Numerous studies using a variety of imaging techniques have reported age-related differences in neural activity while subjects carry out cognitive tasks. Surprisingly little attention has been paid to the potential impact of age-associated changes in sensory acuity on these findings. Studies in the visual modality frequently report that their subjects had "normal or corrected- to-normal vision." However, in most cases, there is no indication that visual acuity was actually measured, and it is likely that the investigators relied largely on self-reported visual status of subjects, which is often inaccurate. We investigated whether differences in visual acuity influence one of the most commonly observed findings in the event-related potentials literature on cognitive aging, a reduction in posterior P3b amplitude, which is an index of cognitive decision-making/updating. Well-matched young (n=26) and old adults (n=29) participated in a visual oddball task. Measured visual acuity with corrective lenses was worse in old than young adults. Results demonstrated that the robust age-related decline in P3b amplitude to visual targets disappeared after controlling for visual acuity, but was unaffected by accounting for auditory acuity. Path analysis confirmed that the relationship between age and diminished P3b to visual targets was mediated by visual acuity, suggesting that conveyance of suboptimal sensory data due to peripheral, rather than central, deficits may undermine subsequent neural processing. We conclude that until the relationship between age-associated differences in visual acuity and neural activity during experimental tasks is clearly established, investigators should exercise caution attributing results to differences in cognitive processing. PMID:26825439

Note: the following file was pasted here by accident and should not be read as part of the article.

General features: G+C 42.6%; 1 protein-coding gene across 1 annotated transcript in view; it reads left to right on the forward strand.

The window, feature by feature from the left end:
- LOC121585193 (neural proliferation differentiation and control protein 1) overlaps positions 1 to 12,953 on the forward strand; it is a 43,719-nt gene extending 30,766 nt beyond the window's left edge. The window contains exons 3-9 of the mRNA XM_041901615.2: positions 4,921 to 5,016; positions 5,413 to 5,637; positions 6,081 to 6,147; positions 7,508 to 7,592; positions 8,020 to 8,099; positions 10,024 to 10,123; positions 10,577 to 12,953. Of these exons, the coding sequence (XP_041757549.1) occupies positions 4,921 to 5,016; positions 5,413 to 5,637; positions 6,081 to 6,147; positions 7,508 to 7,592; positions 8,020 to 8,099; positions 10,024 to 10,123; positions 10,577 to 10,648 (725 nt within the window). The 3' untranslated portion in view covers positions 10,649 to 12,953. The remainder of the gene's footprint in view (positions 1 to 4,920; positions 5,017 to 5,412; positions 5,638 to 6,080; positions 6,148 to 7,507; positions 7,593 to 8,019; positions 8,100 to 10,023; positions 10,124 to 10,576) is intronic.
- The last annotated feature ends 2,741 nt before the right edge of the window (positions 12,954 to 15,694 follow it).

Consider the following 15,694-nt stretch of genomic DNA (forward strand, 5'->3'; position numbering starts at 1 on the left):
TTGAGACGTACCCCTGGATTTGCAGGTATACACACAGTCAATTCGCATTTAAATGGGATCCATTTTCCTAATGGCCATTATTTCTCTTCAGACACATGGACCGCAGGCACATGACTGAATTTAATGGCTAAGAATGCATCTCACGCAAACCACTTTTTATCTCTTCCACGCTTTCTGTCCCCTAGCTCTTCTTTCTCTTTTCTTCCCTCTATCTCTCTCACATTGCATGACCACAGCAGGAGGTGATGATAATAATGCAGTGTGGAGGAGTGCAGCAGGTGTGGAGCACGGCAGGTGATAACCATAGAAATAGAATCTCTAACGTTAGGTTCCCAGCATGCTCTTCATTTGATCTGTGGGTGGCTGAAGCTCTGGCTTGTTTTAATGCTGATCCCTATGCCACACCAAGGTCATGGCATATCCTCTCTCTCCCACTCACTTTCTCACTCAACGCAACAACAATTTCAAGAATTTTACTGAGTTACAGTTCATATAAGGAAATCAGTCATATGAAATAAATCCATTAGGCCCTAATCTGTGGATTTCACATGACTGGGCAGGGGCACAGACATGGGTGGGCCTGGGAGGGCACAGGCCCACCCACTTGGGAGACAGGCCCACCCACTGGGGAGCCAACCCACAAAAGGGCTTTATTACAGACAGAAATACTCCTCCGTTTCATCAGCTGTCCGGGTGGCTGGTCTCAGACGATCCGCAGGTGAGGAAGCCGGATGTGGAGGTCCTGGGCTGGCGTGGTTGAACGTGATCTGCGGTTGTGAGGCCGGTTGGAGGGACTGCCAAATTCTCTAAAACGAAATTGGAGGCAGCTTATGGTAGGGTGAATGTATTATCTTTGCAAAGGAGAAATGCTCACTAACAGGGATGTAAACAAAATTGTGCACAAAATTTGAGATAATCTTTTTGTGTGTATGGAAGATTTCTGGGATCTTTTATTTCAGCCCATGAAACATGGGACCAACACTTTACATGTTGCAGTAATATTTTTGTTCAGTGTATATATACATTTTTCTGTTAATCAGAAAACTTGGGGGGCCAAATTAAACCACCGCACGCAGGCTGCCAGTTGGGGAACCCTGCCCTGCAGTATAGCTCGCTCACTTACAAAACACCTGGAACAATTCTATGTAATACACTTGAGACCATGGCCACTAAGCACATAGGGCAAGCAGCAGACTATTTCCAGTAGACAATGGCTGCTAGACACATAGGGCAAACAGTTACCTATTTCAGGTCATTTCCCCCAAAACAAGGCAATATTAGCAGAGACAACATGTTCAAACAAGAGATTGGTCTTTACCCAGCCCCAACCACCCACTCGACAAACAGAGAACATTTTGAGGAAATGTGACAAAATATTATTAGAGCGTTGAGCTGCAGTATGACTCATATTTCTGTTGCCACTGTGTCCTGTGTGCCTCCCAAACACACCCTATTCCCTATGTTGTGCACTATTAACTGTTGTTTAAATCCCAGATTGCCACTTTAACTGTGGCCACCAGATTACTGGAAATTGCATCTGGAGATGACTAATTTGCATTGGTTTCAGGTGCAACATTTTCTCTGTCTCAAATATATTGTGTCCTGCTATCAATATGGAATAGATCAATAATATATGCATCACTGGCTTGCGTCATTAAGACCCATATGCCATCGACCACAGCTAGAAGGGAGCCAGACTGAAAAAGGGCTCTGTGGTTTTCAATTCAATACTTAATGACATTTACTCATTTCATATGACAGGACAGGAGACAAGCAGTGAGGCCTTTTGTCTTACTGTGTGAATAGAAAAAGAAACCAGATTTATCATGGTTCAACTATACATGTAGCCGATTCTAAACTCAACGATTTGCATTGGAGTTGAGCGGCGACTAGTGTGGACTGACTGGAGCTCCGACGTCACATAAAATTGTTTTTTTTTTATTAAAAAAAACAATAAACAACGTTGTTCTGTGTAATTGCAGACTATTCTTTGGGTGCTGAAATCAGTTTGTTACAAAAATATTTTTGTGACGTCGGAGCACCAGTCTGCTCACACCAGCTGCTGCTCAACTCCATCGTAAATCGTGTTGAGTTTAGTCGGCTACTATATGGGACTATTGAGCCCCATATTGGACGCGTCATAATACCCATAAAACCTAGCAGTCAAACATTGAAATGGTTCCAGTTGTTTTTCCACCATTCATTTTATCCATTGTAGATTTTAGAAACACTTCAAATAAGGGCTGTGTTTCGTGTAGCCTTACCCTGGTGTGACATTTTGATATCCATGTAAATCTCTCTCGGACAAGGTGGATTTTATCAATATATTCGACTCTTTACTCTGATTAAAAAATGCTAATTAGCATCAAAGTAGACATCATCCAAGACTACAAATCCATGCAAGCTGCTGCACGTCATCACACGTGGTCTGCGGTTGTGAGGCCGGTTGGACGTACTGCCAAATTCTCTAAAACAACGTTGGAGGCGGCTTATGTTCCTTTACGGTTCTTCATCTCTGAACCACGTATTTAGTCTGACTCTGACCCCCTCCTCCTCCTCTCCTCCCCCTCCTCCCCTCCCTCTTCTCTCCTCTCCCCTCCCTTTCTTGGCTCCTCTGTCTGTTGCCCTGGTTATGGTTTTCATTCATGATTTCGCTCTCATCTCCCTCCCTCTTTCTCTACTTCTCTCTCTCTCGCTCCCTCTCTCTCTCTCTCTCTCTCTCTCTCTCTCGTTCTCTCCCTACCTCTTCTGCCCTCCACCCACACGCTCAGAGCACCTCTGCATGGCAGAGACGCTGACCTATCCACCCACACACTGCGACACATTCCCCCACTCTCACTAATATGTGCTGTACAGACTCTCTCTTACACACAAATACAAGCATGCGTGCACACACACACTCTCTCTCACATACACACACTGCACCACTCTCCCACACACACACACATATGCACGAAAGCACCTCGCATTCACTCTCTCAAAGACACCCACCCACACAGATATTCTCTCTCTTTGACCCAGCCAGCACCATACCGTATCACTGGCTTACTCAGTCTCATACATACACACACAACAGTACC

5. On the establishment and early activity of the Soviet consulate in Königsberg (1923—1925

    Kostyashov Yu. V.

    2012-01-01

    Full Text Available This article analyses the reasons behind the restoration of diplomatic relations between Russia and Germany after World War I, as well as the fundamental differences in the performance of Russian imperial and Soviet consular missions in East Prussia. On the basis of the earlier unknown documents from the Central Russian archives and the Political archive of the Ministry of Foreign Affairs of Germany, the author describes the establishment of the Soviet Consulate in Königsberg in 1923 and the contribution of the first Consul of the USSR in East Prussia, Yulian Boshkovich, to the development of bilateral relations in 1923—1925. The author considers the adverse political conditions under which Soviet diplomats were compelled to operate in Germany. The conclusion is that the principal line of Yu. S. Boshkovich’s activity concerned preparations for the opening of the USSR trade mission in Königsberg, as well as ensuring strong representation of Soviet foreign trade associations at the Eastern Fair.